What we learned from the Spurs’ 2022 draft day decisions


The Spurs had a busy draft night, using all three of their first-round picks and trading their second-round pick for a future one. They will feature three rookies in 2022/23, joining a very young group already in place.

Free agency is just a few days away, and a lot could change once it arrives, but now that it’s been a few days since the draft, it’s time to see where the roster stands and what the draft taught us about the direction players look like. Spurs. be following

The Spurs seem to be moving away from the draft-and-stash route.

Before we talk about the players Spurs actually drafted and how they fit in, it might be interesting to see what they didn’t do: hide a prospect in Europe. Despite having four top-40 picks, San Antonio selected three prospects to join immediately and traded the remaining pick.


It shouldn’t be too surprising, since the Spurs haven’t gone the draft-and-stash route since 2015, and Brian Wright has never drafted an international prospect since becoming GM, but San Antonio’s history and the amount of selections they had available makes it remarkable.

The Spurs are understandably turning away from a strategy that helped them in the past now that every team is looking for a lot of international talent, negating the advantage San Antonio used to have. The team’s recent lack of success with first-round draft picks and stash probably didn’t help either. Livio Jean-Charles was a disappointment, partly due to injuries, while Nikola Milutinov became a very productive player but never made the jump to the NBA. Luka Samanic joined the team immediately, but like the other recent European first-round picks, it didn’t work out in San Antonio. In contrast, most recent college basketball picks have done well, so it wouldn’t be unfair to say that Silver and Black are currently better at finding talent in the NCAA than in Europe and prefer to go with domestic prospects.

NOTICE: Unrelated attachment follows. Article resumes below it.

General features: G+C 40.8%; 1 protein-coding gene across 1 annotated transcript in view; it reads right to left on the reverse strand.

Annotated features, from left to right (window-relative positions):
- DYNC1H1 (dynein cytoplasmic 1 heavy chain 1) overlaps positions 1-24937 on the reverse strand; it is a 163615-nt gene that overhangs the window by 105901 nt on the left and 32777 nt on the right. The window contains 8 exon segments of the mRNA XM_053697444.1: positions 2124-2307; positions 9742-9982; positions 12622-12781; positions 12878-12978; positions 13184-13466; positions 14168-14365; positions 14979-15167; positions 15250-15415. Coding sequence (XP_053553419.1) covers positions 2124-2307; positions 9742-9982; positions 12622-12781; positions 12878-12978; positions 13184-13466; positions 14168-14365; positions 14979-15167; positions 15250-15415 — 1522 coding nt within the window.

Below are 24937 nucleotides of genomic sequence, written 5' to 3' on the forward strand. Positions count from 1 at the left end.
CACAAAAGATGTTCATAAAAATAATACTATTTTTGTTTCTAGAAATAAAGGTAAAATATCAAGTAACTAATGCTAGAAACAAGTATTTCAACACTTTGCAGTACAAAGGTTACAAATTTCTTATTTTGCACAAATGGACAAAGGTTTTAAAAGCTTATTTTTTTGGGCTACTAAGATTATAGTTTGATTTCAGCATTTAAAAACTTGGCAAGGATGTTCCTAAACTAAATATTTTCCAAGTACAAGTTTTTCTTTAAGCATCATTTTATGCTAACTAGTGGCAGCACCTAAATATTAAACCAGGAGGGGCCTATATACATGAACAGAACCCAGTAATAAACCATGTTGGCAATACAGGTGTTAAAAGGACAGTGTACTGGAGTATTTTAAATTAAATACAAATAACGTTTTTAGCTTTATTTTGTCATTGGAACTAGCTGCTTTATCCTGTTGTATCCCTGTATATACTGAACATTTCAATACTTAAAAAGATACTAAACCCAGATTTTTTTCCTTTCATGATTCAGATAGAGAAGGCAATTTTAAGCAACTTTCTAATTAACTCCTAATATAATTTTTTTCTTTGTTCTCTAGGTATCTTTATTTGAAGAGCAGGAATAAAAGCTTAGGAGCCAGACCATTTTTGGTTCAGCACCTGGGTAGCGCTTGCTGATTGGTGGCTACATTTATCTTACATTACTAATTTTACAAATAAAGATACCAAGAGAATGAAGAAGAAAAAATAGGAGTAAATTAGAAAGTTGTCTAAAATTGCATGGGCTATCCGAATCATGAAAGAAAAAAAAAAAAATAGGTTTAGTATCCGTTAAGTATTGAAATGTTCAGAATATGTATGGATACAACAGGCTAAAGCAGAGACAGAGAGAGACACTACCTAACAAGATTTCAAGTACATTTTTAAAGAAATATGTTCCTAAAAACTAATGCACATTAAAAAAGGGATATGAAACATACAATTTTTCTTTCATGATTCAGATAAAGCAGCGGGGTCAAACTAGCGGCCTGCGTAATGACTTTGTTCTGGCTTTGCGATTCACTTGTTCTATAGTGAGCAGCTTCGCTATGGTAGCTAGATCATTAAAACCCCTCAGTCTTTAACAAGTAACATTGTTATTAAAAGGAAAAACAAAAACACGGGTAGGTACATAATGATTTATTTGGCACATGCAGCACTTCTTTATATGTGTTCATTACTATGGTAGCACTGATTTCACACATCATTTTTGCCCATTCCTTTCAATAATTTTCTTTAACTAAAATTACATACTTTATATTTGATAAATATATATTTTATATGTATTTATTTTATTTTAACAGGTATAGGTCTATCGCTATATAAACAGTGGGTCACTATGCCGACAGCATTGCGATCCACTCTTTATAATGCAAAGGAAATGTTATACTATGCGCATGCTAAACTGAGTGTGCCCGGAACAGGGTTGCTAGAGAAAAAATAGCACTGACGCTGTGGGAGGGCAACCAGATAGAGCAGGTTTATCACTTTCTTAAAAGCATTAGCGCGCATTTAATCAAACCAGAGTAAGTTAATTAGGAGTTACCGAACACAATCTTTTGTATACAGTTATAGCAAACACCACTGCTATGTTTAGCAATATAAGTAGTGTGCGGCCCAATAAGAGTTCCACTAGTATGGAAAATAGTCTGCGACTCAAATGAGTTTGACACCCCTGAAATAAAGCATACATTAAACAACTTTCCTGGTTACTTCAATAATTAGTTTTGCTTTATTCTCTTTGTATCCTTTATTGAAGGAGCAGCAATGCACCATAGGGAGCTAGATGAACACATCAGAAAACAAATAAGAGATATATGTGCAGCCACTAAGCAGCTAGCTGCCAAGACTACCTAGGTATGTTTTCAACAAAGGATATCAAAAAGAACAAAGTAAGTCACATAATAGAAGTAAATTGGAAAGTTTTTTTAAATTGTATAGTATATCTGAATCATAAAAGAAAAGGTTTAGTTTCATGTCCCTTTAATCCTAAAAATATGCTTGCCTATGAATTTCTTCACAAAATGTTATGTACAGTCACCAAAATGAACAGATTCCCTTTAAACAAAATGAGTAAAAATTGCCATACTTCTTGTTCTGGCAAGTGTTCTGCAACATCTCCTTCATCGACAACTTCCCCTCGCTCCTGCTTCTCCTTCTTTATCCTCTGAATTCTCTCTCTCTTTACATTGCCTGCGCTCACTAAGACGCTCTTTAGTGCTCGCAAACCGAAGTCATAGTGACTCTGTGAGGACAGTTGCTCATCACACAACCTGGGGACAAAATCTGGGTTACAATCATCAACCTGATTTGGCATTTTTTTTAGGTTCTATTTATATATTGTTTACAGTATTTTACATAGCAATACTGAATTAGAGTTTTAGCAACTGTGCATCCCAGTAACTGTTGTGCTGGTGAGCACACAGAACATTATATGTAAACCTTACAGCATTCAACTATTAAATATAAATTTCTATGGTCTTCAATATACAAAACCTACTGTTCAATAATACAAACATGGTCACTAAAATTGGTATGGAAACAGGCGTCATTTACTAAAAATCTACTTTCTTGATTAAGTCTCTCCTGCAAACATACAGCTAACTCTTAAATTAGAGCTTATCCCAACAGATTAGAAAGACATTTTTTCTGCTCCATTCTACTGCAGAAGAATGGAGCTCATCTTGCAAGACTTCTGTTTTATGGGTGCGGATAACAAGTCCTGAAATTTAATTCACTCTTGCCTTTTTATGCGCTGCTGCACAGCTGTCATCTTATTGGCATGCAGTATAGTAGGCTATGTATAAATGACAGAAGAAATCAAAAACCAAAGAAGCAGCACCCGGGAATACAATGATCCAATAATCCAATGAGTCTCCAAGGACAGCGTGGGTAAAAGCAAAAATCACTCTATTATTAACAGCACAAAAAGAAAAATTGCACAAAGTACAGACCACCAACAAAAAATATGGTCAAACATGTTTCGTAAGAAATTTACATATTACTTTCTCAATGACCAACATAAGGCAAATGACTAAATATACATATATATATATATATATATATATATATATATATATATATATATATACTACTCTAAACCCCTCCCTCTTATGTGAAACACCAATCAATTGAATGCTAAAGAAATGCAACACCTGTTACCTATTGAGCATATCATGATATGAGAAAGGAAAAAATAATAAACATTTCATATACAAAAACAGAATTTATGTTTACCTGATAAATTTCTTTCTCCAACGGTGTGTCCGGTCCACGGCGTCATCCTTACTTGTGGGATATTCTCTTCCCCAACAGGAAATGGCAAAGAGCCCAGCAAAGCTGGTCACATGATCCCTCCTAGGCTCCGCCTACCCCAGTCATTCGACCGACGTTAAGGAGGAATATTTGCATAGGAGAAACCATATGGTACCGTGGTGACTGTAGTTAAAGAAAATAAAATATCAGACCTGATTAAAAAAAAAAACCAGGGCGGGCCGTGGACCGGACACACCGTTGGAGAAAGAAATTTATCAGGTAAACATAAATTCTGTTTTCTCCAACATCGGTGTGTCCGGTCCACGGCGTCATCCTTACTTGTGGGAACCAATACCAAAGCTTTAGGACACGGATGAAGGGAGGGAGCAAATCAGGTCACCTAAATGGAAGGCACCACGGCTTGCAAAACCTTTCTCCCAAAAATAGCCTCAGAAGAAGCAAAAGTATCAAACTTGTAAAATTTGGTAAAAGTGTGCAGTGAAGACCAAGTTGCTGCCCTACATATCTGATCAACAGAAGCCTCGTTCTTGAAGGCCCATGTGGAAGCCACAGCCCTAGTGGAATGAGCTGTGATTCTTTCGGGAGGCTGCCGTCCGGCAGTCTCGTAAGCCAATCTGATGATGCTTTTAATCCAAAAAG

Of course, it’s also possible that the Spurs simply didn’t like any of the international prospects who were available as draft and stash options in the two drafts Wright has commanded, especially in the first round. Gabriele Procida, for whom they had shown some interest, was gone when he was drafted in the second round in 2022, and there were only five international prospects selected after Joe Wieskamp in 2021. But it might be time to put the Spurs meme to rest. always salivating at dark European prospects, because it currently does not correspond to reality.

The draft made the separation of Lonnie Walker IV more likely

The Spurs took two shooting guards in the bottom third of the first round who have a few things in common. Both are extremely young at just 19 years old, both are about the same size with Blake Wesley at 6’4 and Malaki Branham at 6’5”, and both should be good with the ball in their hands.

It doesn’t take much imagination to figure out who those two teams make expendable, at least when you think about the future. Lonnie Walker IV is about to become a free agent, and there may not be a place for him in San Antonio if the idea is for rookies and Josh Primo to get minutes and eventually become rotation players.

Assuming the front office guarantees Tre Jones’ very affordable contract, the Spurs will have eight players who are 6’5” or shorter on their roster, not counting Walker. Not everyone will get playing time in the backcourt, especially if Dejounte Murray will likely get at least 30 minutes at point guard. Some of those players have the length to easily move up to small forward, but with Jeremy Sochan likely playing power forward and Doug McDermott and Keldon Johnson still around, there shouldn’t be many minutes at the small forward spots available either. It’s possible the Spurs will move someone or just let both rookie guards develop in Austin to clear the logjam, but even then, it might not be smart to make a long-term commitment to Walker with three similar but younger and cheaper players. on the list. .

The Spurs may agree, but they don’t want to let Walker go and give him nothing in return. In that case, they could sign Walker with the intention of trading him later, as the Nuggets did with Nene years ago, but doing so could create an awkward situation in which both player and team must stay together for three months, which as soon as possible. he would be allowed to trade Walker after re-signing him, despite clearly knowing there is no future there. A sign-and-trade might be a better option if the Spurs are ready to move on but want something in return, as it would allow both sides to move on before the season.

What happens to Walker could be down to how real management believes his stellar streak after the trade deadline really was. If they think he can hit those levels consistently, it would be completely justifiable to give him minutes at the expense of the younger guards he recently drafted. If they don’t, it would be better to focus on developing Lonnie’s potential replacements sooner rather than later.